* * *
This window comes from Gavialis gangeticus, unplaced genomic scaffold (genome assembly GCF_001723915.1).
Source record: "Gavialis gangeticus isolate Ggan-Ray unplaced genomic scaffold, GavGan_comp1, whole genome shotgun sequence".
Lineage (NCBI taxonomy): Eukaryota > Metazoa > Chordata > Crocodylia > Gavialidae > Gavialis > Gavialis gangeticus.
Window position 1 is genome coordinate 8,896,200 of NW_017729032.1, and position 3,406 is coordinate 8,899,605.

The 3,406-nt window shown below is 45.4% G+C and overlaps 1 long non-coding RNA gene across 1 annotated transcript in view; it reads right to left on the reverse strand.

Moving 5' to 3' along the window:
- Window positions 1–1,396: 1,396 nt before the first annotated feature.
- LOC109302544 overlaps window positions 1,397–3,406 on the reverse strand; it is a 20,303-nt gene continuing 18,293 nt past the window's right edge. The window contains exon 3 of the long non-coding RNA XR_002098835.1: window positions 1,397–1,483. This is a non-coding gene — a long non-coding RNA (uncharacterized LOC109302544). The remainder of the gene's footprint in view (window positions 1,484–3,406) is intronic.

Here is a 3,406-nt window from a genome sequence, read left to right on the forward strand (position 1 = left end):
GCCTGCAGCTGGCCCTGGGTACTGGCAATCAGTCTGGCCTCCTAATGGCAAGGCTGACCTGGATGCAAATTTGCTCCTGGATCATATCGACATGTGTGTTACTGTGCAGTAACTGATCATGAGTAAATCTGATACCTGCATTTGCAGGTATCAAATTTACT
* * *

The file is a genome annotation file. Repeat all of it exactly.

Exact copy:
This window comes from Gavialis gangeticus, unplaced genomic scaffold (genome assembly GCF_001723915.1).
Source record: "Gavialis gangeticus isolate Ggan-Ray unplaced genomic scaffold, GavGan_comp1, whole genome shotgun sequence".
Lineage (NCBI taxonomy): Eukaryota > Metazoa > Chordata > Crocodylia > Gavialidae > Gavialis > Gavialis gangeticus.
Window position 1 is genome coordinate 8,896,200 of NW_017729032.1, and position 3,406 is coordinate 8,899,605.

The 3,406-nt window shown below is 45.4% G+C and overlaps 1 long non-coding RNA gene across 1 annotated transcript in view; it reads right to left on the reverse strand.

Moving 5' to 3' along the window:
- Window positions 1–1,396: 1,396 nt before the first annotated feature.
- LOC109302544 overlaps window positions 1,397–3,406 on the reverse strand; it is a 20,303-nt gene continuing 18,293 nt past the window's right edge. The window contains exon 3 of the long non-coding RNA XR_002098835.1: window positions 1,397–1,483. This is a non-coding gene — a long non-coding RNA (uncharacterized LOC109302544). The remainder of the gene's footprint in view (window positions 1,484–3,406) is intronic.

Here is a 3,406-nt window from a genome sequence, read left to right on the forward strand (position 1 = left end):
GCCTGCAGCTGGCCCTGGGTACTGGCAATCAGTCTGGCCTCCTAATGGCAAGGCTGACCTGGATGCAAATTTGCTCCTGGATCATATCGACATGTGTGTTACTGTGCAGTAACTGATCATGAGTAAATCTGATACCTGCATTTGCAGGTATCAAATTTACT